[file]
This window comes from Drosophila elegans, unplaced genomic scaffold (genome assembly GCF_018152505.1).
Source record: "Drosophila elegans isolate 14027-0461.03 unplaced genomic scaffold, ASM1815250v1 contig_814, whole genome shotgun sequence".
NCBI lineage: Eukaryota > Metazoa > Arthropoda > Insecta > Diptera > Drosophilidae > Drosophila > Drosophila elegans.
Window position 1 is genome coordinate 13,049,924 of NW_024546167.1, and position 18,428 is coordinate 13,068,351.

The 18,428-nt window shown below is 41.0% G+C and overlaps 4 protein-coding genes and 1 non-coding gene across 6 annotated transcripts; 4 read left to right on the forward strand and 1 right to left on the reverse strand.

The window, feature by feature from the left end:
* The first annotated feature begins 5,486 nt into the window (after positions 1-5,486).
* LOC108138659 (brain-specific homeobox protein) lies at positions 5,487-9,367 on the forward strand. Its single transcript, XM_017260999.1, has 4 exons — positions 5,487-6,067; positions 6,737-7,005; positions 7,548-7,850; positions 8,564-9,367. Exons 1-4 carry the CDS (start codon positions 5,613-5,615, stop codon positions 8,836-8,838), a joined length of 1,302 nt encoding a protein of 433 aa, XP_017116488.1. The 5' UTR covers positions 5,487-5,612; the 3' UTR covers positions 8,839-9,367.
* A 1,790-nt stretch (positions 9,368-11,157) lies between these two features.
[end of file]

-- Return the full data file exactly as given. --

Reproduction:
This window comes from Drosophila elegans, unplaced genomic scaffold (genome assembly GCF_018152505.1).
Source record: "Drosophila elegans isolate 14027-0461.03 unplaced genomic scaffold, ASM1815250v1 contig_814, whole genome shotgun sequence".
NCBI lineage: Eukaryota > Metazoa > Arthropoda > Insecta > Diptera > Drosophilidae > Drosophila > Drosophila elegans.
Window position 1 is genome coordinate 13,049,924 of NW_024546167.1, and position 18,428 is coordinate 13,068,351.

The 18,428-nt window shown below is 41.0% G+C and overlaps 4 protein-coding genes and 1 non-coding gene across 6 annotated transcripts; 4 read left to right on the forward strand and 1 right to left on the reverse strand.

The window, feature by feature from the left end:
* The first annotated feature begins 5,486 nt into the window (after positions 1-5,486).
* LOC108138659 (brain-specific homeobox protein) lies at positions 5,487-9,367 on the forward strand. Its single transcript, XM_017260999.1, has 4 exons — positions 5,487-6,067; positions 6,737-7,005; positions 7,548-7,850; positions 8,564-9,367. Exons 1-4 carry the CDS (start codon positions 5,613-5,615, stop codon positions 8,836-8,838), a joined length of 1,302 nt encoding a protein of 433 aa, XP_017116488.1. The 5' UTR covers positions 5,487-5,612; the 3' UTR covers positions 8,839-9,367.
* A 1,790-nt stretch (positions 9,368-11,157) lies between these two features.